Walking the two and a half miles back to where I would set up camp I took in the scenery with two different views of the big mountain where the elk like to play. Perhaps that was why I wasn’t more excited for the hunt. I was unsuccessful in drawing an elk tag for the second year in a row for this area. Since I am running a 40 mile mountain trail race in one week I didn’t want to pack deep in to the area where I’ll hunt elk (9 miles one way) so I am hunting deer on this trip. There are far more elk high in this area ranging from 9500’ in elevation to 11,500’. The last two years I’ve hunted deer lower, but it is warm there and tends to have more people milling about in the areas. This would hopefully be quieter and a little more remote.

After an hour I arrived at the area I had surveyed on the map for decent camping. I didn’t have water at my site but a five minute walk farther down the trail gave me access to fresh water. I went about pitching my tent and found the spot ideal. I was far enough off the trail that no hikers would notice my camp, but if you knew where to look you could see it from the trail. While in timber, 99% of hikers never look more than a few feet in front of them, so I was confident my biggest concern would be errant bears in the area. Even though I was seven miles as the crow flies from where this incident happened earlier this year and the culprit had been dispatched of.

After filtering enough water for this day and the next morning I went back and took a few shots with my bow at a stump to make sure nothing got knocked out of whack on the hike in. I found a suitable dried out stump that would stop my designated practice broadhead but not damage it. I was walking about eating some Fritos Scoops when I set up the stump. Needing a small aiming point I wedged a Scoop into the stump and walked about 25 yards away. As I surveyed the target, a camp robber came flying onto the stump. The Clark’s Nutcracker proceeded to steal my Frito and fly away! I had to laugh out loud at how these birds will find a camp within minutes knowing that people mean easy food. They are noisy birds and make a regular racket in the forest. Fortunately, I brought along a two inch orange dot for this very purpose. After shooting a bit, my long shot at 35 yards landed just a few inches to the right.IMG_4504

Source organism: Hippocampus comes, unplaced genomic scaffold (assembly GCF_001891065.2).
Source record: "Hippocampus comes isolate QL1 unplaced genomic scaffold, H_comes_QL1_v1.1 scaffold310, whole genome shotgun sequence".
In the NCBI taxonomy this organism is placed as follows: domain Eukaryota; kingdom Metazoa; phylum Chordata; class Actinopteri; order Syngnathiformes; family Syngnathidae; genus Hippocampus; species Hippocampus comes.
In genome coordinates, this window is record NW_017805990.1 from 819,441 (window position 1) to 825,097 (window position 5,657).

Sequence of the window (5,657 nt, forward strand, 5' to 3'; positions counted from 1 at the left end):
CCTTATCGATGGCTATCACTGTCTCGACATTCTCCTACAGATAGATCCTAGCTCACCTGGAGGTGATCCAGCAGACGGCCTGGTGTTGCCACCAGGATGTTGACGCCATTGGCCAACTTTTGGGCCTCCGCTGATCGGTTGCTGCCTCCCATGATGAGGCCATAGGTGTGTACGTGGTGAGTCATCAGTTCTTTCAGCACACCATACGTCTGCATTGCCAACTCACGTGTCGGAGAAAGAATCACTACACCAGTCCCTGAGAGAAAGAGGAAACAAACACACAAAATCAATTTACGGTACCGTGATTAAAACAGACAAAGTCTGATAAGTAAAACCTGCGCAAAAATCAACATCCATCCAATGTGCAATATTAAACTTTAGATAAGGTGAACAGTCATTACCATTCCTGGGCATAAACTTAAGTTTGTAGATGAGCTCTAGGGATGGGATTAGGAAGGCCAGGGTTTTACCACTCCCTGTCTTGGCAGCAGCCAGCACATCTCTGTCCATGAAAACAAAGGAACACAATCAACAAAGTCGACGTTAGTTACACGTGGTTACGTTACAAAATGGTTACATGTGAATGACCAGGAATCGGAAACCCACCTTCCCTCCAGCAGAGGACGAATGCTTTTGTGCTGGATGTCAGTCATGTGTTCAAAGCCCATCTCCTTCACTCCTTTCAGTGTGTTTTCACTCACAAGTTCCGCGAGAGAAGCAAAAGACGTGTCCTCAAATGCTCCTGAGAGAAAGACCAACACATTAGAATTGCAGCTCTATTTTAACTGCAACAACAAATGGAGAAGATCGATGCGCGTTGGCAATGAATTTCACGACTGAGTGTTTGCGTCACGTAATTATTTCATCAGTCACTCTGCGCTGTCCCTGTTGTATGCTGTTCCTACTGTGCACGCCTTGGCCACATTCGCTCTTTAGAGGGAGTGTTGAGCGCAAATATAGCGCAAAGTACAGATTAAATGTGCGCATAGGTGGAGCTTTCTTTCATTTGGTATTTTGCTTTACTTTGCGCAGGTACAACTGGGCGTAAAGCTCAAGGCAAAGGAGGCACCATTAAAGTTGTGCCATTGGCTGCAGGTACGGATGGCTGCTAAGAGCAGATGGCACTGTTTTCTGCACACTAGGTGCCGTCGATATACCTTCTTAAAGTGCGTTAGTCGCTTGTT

By now it was mid morning and I gathered my pack, some food and other items to hike to where I’d be hunting for a little scouting. I was forced to make my camp outside of a specific perimeter which meant my area for the morning hunt would be a 2 1/2 to 3 mile hike from where I slept. I wanted to do a dry run and check the area again. After an hour’s walk I was at treeline and sitting in a spot where I had seen three mule deer bucks a week ago, one a very nice 4×4 and quite large. But it was now midday and nothing was about that I could see. Not a worry, because tomorrow was when I wanted to see game.  I headed back toward my camp but this time headed over the mountain and bushwhacked versus the road I had come up on.

That is what separates this kind of trip from a trail backpacking trip. While backpacking, the trail is not always easy but it is always a trail. Scouting to hunt and hunting involve miles across backcountry; off trail and in rough country. Areas can be steep, so steep you can reach out and touch the mountain in front of you. Deadfall typically is everywhere and makes it difficult to walk a straight line. On this trip, my clothes were constantly sticky with sap from limber pines and got on everything. Once above tree line, steps have to be chosen carefully so rocks don’t dislodge and trap a leg or worse. Backpacking is tiring, but predictable. Backcountry hunting is hard work and exhausting and mentally draining at times. But the physical nature is much more intense than trail backpacking; at least in my opinion.